Almost a year after Phillip Hammond announced the Government's intention to banning letting fees, we now have a draft bill before parliament.

Since that announcement, we have had a consultation on the ban, and of course a new government, but it has remained on the legislative agenda thanks to the concerted campaigning of renters across the country.

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Disrupting the market to help tenants

The internet has already shaken up the music industry, television, taxis and self-catering holidays. Investors are now looking for the next industry to disrupt with technology and property seems ripe for the picking. 

As the national voice of private renters, we agree that the property industry as it stands fails its consumers in too many ways, so things need to change. Even when we succeed in changing the law, like the forthcoming letting fees ban, we still need to ensure that it's implemented properly and the industry adapts in the right way. 

But we can't allow slick and revolutionary new services or initiatives to simply treat tenants as cash cows in the same way that many letting agents and landlords currently do. So this is what we think the market needs - and how the tenant should benefit.

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Lodgers need protection too

Where’s my deposit? It is no joking matter for nearly 300,000 tenants whose landlord has not protected their deposit.

This has left many out of pocket without a clue of how they will manage to raise another deposit - the average amount in London stands at £1040 for their next property.

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Landlord licensing works - yet the government is delaying renewal of the most successful scheme

Since the east London borough of Newham introduced mandatory borough-wide licensing of all private landlords in 2013, improvements in the sector have been indisputable. Criminal landlords are being driven out of the borough, standards and safety in the sector have improved and enforcement has dramatically increased.

Yet with the scheme due to expire on 31 December 2017, government is now more than four weeks overdue in making a decision on approval of a new, five-year scheme, to start in the new year.

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Tory conference announcements pull punches on housing crisis

At the General Election in June, Labour won a majority of the votes of the under-40s. This was a wake-up call for the Conservative Party, many of whose members are now filled with a new urgency to address this cohort's biggest concerns - including a rather large house-shaped one.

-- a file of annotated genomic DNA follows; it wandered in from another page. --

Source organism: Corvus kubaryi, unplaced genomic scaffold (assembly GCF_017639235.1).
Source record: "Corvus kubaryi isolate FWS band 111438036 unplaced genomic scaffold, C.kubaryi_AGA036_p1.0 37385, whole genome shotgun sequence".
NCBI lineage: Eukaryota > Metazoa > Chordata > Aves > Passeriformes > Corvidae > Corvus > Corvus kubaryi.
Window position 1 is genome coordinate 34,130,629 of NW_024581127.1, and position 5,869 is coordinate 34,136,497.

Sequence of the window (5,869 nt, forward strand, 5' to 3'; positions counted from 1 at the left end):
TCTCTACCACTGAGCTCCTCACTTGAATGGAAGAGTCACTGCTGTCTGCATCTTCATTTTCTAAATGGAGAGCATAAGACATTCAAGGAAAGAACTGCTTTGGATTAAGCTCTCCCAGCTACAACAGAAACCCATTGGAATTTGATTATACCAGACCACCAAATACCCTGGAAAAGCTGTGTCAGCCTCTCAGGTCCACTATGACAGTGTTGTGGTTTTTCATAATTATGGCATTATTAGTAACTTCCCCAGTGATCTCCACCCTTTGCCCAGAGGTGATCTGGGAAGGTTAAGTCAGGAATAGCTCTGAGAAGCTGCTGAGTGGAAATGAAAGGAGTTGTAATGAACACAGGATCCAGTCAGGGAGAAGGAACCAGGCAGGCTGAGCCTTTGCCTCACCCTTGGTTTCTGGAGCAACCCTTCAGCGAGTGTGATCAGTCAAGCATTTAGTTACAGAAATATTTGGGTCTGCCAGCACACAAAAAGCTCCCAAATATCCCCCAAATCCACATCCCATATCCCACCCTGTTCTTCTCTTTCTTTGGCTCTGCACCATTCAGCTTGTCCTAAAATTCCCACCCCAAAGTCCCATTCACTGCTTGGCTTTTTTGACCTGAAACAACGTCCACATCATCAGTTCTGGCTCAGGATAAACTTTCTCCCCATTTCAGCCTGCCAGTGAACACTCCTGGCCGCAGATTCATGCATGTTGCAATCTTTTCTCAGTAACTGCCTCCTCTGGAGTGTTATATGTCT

Their annual conference has duly been bursting with new housing policies, particularly for private renters. But while they are (for the most part) improvements, the proposals fail to address the urgency of the housing crisis.

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How new rent controls could work

The biggest talking point of Jeremy Corbyn's speech to Labour Party conference this week was rent controls. Since 2014 Labour has been proposing to limit rises in rents during tenancies, but there was something different this time around.

This is what the Labour leader said on Wednesday:

We will control rents - when the younger generation’s housing costs are three times more than those of their grandparents, that is not sustainable. Rent controls exist in many cities across the world and I want our cities to have those powers too and tenants to have those protections.

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Six reasons why today’s renters pay more than previous generations

The harsh reality of the UK’s sometimes savage housing market is that more people are renting their homes until later in life but paying more for the privilege of doing so than their parents did.

In England the number of private renters has increased from two million to 4.5 million between 1999 and 2015 while renting a home has been eating up a steadily increasing proportion of renters’ income, rising from 8% during the late 1960s to over 27% today, on average. Here we look at the key trends driving up rents across the nation in recent years.